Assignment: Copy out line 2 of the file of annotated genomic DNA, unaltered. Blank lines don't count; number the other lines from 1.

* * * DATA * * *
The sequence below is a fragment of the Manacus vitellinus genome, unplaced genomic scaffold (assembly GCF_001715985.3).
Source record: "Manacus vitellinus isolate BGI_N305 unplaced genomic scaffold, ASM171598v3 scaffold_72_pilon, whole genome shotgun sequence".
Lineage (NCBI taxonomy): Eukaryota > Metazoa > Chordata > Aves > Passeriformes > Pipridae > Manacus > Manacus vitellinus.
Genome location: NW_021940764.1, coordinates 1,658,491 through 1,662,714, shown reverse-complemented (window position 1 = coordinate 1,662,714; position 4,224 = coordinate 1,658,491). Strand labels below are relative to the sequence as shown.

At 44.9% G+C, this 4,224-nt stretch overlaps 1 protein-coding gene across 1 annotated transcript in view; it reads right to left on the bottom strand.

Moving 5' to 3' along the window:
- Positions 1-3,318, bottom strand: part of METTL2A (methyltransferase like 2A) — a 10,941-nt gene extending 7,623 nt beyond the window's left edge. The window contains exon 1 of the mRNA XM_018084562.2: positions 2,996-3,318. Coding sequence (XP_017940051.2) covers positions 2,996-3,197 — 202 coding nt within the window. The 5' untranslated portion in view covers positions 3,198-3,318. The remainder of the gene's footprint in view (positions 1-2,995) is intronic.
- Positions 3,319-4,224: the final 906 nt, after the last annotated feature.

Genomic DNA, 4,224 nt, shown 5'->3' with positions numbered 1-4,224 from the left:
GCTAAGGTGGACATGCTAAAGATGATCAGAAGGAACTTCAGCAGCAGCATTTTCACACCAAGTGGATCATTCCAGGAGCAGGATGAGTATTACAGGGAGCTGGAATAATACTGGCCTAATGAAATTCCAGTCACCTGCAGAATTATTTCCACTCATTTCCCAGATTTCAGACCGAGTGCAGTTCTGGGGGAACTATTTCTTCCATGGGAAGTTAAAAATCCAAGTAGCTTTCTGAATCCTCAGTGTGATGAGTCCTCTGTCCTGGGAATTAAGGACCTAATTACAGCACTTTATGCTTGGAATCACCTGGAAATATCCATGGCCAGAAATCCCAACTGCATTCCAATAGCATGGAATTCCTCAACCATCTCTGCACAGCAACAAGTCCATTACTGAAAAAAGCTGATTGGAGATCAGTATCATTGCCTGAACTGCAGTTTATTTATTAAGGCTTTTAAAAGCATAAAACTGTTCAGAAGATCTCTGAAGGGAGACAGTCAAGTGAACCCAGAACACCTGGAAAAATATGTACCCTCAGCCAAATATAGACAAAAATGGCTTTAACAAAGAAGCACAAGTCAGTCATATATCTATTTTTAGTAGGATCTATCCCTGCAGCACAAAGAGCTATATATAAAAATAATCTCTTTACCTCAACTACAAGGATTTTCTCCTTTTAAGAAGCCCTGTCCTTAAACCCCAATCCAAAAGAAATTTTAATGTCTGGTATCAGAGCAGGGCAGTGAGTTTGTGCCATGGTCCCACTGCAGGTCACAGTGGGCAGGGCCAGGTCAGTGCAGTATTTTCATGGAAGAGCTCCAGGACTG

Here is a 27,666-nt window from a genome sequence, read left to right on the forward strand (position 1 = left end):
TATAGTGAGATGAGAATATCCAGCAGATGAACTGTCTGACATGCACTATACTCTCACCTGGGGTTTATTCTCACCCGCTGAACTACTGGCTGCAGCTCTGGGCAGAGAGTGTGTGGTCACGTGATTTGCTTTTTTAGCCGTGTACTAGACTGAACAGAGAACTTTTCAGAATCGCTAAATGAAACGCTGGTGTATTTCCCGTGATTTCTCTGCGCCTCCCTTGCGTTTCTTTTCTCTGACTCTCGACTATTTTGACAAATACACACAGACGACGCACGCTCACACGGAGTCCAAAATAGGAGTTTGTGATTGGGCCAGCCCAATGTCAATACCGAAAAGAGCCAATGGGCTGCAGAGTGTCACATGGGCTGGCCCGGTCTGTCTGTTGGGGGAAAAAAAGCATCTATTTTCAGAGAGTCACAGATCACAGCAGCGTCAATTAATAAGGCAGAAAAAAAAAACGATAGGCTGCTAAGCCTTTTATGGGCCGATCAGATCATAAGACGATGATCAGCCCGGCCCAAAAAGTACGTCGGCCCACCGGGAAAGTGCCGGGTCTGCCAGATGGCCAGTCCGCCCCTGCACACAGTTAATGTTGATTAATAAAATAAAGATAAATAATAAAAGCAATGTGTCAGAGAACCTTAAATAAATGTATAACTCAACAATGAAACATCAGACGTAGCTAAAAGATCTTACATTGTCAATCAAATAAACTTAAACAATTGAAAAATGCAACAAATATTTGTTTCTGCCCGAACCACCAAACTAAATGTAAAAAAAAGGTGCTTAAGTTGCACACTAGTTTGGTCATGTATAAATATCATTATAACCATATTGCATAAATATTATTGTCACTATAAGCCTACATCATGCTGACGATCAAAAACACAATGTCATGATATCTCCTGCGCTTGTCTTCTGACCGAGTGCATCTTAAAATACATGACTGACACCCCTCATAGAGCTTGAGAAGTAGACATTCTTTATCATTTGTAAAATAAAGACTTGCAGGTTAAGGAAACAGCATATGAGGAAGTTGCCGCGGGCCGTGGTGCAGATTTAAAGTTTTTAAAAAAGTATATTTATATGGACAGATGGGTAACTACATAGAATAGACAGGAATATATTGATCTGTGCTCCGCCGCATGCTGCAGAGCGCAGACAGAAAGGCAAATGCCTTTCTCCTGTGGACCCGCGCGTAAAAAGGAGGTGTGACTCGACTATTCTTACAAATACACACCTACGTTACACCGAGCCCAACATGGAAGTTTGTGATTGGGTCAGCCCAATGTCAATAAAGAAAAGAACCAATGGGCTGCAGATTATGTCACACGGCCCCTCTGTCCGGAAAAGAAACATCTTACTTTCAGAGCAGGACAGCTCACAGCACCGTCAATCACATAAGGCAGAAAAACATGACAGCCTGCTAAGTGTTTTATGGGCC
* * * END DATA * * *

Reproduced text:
Source record: "Manacus vitellinus isolate BGI_N305 unplaced genomic scaffold, ASM171598v3 scaffold_72_pilon, whole genome shotgun sequence".